The Future of Europe: Merkel Pushes for Convention to Draft New EU Treaty
Chancellor Angela Merkel's plans for a new treaty governing the European Union are becoming more concrete. SPIEGEL has learned that the German leader wants the EU to begin working on a draft this year, with the aim of providing Brussels with greater power to monitor budgets. But many countries are deeply opposed to the idea.
Angela Merkel at a recent EU summit in Brussels: The German chancellor is pushing for a new treaty for deeper European integration.
Germany is pushing for a new treaty governing the construction of the European Union, and it is calling for a convention to draft the pact to be convened before the end of the year. The treaty would pave the way for deeper European integration and would create a new legal foundation for the bloc. Chancellor Angela Merkel's European Union policy adviser, Nikolaus Meyer-Landrut, has expressed this desire in discussions with high-level EU officials in Brussels, SPIEGEL has learned.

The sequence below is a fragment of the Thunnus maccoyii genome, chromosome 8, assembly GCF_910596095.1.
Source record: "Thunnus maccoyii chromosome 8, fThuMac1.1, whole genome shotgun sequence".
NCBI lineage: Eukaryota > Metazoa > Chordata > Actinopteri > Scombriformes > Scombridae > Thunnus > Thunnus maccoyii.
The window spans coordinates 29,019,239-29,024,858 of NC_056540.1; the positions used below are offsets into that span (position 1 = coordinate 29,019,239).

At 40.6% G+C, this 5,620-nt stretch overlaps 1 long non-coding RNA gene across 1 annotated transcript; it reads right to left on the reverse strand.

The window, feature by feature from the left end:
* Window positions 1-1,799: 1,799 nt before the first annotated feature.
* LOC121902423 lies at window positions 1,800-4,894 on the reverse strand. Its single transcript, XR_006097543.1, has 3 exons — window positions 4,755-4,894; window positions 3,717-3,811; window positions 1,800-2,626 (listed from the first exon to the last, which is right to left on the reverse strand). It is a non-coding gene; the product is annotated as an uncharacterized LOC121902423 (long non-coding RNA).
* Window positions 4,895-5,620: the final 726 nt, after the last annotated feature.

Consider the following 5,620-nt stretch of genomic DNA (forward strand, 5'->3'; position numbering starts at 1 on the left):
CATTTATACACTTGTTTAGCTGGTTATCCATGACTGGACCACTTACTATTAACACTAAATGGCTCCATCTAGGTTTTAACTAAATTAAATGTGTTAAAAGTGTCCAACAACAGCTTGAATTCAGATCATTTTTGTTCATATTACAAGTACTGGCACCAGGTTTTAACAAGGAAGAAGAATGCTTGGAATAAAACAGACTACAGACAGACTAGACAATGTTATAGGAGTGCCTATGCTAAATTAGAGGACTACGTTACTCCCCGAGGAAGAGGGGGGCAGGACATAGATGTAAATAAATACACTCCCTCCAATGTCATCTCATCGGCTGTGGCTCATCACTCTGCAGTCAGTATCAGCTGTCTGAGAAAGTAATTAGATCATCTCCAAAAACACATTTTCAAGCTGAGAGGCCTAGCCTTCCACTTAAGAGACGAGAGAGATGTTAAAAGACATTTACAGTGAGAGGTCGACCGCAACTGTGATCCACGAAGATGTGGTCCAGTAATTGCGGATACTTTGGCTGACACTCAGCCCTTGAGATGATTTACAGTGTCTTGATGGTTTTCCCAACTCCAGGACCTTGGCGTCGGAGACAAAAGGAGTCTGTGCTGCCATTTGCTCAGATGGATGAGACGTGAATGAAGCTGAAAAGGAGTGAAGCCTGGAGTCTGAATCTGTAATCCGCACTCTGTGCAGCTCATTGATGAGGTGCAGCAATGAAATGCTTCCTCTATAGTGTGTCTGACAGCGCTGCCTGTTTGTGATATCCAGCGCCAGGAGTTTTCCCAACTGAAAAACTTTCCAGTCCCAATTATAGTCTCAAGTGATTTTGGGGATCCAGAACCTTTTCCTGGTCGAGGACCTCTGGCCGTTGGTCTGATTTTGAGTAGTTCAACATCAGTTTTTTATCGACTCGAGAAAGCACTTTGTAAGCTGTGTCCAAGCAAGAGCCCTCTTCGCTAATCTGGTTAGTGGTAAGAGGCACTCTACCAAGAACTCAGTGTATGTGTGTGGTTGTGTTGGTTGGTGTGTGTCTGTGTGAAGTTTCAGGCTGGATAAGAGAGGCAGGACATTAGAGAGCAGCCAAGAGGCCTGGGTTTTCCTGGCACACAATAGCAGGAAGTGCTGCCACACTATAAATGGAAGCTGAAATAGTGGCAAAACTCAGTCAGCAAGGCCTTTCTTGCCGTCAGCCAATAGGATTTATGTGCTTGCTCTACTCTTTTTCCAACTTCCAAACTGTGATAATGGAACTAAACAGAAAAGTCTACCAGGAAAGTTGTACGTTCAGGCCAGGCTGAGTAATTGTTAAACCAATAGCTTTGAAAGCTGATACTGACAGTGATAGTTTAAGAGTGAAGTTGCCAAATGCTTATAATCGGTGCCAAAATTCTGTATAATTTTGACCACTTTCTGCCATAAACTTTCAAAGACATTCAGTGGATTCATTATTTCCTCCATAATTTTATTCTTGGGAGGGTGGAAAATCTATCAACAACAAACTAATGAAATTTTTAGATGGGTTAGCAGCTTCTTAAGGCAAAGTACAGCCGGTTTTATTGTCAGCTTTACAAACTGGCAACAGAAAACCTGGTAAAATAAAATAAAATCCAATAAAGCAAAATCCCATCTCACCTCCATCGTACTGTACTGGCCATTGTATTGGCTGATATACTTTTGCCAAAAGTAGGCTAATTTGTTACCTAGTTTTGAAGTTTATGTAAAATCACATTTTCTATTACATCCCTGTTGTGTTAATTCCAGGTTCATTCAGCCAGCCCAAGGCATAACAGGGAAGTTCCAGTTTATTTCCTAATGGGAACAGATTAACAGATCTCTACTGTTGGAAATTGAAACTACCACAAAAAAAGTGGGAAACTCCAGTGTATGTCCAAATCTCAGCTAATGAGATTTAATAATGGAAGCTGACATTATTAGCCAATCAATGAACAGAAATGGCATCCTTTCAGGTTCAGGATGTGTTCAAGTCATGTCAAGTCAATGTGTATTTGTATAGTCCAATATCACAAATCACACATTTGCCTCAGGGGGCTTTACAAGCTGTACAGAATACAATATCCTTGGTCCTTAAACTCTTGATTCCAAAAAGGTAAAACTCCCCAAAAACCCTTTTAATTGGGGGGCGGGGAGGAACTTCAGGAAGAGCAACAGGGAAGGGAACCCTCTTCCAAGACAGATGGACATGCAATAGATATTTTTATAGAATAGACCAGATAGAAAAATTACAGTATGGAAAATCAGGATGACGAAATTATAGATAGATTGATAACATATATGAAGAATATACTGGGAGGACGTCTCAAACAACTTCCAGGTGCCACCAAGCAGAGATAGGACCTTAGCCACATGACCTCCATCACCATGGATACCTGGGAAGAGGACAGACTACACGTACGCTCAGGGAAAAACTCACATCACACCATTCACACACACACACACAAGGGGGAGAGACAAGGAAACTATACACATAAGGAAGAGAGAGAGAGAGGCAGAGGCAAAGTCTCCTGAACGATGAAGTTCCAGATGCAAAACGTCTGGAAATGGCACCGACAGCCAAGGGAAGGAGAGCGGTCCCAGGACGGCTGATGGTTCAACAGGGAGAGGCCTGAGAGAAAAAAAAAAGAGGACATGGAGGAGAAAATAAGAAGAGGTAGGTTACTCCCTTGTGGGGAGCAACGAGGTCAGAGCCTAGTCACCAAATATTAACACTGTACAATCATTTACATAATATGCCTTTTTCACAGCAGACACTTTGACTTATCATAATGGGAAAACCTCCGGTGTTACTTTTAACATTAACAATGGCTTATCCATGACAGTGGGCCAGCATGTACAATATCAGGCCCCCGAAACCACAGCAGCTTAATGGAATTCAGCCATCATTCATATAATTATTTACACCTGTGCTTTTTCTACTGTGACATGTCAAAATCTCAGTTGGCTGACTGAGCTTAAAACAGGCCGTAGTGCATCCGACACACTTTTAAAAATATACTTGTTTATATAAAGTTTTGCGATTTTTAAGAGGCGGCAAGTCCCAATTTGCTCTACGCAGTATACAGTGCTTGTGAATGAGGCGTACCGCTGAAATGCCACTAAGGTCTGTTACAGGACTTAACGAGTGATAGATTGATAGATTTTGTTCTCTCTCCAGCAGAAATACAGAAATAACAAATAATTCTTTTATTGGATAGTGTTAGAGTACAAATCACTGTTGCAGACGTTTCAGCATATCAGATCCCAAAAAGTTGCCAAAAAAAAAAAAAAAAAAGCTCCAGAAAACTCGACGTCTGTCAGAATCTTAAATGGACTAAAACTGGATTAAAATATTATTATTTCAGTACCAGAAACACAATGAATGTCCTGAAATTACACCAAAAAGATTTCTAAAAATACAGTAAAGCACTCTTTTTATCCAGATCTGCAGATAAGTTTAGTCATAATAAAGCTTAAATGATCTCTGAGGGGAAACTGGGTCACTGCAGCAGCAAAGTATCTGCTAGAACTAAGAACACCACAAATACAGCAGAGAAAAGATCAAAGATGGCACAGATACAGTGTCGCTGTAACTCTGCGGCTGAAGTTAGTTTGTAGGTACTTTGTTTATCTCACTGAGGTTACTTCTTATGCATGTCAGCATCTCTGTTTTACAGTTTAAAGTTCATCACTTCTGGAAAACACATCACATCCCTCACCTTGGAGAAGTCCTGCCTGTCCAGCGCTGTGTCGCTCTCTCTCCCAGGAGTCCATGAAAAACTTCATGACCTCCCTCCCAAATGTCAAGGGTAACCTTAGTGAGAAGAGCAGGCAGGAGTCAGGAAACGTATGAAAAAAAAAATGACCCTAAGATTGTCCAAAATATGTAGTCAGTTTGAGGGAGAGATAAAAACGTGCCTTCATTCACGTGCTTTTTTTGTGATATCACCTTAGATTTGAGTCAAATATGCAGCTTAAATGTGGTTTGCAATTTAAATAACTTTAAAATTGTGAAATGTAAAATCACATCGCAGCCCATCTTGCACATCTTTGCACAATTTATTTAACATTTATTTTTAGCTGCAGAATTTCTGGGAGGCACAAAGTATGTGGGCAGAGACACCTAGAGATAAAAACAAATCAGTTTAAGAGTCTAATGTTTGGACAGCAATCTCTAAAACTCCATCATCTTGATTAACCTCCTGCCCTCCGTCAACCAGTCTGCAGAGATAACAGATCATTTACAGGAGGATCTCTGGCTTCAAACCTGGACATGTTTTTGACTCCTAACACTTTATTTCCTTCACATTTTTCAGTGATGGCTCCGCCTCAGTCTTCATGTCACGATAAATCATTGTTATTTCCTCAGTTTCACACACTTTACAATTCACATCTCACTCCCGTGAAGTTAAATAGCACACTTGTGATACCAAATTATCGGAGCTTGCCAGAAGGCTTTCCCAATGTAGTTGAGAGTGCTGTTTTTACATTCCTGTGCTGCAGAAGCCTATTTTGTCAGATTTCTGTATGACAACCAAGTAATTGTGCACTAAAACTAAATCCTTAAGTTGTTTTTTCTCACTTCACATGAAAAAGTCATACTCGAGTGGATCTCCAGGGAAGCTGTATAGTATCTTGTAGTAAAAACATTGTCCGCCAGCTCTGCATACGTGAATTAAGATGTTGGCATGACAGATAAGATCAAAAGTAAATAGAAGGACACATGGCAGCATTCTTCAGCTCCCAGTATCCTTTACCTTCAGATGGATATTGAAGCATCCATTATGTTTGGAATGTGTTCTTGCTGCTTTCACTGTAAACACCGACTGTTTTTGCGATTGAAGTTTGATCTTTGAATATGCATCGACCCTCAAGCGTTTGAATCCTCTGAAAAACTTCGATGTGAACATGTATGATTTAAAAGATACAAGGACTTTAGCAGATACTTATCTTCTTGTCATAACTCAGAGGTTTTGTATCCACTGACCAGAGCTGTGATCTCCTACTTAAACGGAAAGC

So far, though, the German proposal has found few supporters in the other EU member states. During a meeting of the so-called Future Group, an informal gathering of 10 foreign ministers from EU countries, the majority opposed a call by German Foreign Minister Guido Westerwelle for a new treaty convention. Other countries, including Ireland, do not want to take the risk of a national referendum, which a new EU treaty would entail in some member states. Poland, a close partner of Berlin, also believes there is currently little chance of finding a compromise among the 27 member states.
When Merkel previously brought up the subject during a December EU summit meeting, many people reacted with indignation. Initially, the other EU countries were unwilling to go along with the calls from Merkel and then-French President Nicolas Sarkozy for automatic sanctions for repeat offenders of budget rules. In the end, the Germans and French found a common position, saying they would push forward with a new EU treaty -- either with the entire bloc or with the 17 members of the euro zone if other countries were unwilling to go along with it.
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